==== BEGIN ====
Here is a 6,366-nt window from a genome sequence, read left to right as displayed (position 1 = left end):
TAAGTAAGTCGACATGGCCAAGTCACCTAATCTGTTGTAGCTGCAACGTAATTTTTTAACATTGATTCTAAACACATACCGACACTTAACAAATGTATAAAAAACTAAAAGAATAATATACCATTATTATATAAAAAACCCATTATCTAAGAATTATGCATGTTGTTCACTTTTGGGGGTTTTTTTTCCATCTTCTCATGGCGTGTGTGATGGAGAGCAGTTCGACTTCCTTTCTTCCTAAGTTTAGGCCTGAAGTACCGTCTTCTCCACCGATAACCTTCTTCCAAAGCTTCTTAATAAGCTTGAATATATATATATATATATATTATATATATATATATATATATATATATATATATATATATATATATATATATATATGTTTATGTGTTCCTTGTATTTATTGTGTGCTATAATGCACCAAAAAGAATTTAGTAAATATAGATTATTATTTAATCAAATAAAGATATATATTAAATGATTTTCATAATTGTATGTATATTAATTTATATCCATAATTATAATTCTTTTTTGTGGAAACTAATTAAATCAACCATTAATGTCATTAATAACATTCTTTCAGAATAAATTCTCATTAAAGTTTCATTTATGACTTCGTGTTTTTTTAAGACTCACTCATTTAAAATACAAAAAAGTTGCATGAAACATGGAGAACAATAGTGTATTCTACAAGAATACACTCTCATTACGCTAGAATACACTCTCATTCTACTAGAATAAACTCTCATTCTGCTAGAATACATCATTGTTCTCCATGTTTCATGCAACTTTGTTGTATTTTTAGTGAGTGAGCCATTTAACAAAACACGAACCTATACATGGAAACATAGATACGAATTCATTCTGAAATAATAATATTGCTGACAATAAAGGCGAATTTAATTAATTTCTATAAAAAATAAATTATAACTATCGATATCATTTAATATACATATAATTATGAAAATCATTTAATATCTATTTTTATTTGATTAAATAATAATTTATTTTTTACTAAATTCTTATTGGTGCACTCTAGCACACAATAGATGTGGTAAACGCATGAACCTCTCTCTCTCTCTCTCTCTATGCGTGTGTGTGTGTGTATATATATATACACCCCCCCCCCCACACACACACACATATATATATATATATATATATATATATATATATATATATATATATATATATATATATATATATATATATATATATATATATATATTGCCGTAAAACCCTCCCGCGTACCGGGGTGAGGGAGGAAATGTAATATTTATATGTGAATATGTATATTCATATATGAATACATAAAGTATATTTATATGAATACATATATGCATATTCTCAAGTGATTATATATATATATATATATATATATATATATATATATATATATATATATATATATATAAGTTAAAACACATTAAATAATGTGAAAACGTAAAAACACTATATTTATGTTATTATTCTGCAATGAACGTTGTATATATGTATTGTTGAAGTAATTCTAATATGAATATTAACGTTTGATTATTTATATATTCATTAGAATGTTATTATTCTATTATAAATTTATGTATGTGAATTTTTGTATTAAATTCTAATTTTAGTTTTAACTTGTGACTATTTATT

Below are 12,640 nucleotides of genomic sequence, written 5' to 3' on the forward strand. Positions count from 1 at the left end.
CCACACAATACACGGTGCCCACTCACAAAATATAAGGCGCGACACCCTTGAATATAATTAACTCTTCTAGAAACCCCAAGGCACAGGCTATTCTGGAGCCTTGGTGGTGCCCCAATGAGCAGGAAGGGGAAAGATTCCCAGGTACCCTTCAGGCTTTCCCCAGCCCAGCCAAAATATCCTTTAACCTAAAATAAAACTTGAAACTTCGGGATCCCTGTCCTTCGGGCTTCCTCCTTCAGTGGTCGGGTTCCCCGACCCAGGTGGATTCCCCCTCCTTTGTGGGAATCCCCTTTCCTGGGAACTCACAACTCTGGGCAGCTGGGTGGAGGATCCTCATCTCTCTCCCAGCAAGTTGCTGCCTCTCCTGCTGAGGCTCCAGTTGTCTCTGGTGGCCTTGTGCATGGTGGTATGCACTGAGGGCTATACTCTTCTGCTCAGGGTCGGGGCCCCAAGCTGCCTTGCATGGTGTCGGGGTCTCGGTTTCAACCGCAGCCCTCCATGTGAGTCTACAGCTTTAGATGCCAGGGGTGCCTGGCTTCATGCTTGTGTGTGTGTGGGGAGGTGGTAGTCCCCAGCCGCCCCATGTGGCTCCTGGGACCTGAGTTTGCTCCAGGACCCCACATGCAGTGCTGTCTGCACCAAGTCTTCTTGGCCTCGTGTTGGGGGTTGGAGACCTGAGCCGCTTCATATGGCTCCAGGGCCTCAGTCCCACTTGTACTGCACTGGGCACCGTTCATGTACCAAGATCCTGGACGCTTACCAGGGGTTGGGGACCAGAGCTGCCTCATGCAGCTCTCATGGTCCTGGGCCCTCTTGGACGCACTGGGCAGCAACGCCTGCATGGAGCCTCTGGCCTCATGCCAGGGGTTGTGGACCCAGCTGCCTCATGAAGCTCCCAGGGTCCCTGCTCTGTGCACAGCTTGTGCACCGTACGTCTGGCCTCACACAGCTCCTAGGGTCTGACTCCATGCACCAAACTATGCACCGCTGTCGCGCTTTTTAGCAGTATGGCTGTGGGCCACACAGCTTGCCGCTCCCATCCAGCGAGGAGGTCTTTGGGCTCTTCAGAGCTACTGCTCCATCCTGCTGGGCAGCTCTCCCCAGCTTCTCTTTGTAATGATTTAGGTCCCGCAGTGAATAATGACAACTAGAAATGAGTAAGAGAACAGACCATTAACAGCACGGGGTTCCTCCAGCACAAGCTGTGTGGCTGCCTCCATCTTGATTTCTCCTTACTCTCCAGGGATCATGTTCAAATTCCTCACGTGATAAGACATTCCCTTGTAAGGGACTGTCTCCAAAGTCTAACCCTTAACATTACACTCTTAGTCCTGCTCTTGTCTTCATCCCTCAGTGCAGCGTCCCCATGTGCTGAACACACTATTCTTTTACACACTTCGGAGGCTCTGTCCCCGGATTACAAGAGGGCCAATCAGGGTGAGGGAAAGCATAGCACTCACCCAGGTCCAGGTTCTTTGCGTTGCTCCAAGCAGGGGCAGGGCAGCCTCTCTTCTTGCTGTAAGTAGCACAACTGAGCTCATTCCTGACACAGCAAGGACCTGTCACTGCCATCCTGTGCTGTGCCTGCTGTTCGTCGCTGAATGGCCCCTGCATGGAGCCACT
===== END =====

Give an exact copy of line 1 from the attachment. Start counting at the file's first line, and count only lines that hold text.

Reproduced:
Here is a 6,366-nt window from a genome sequence, read left to right as displayed (position 1 = left end):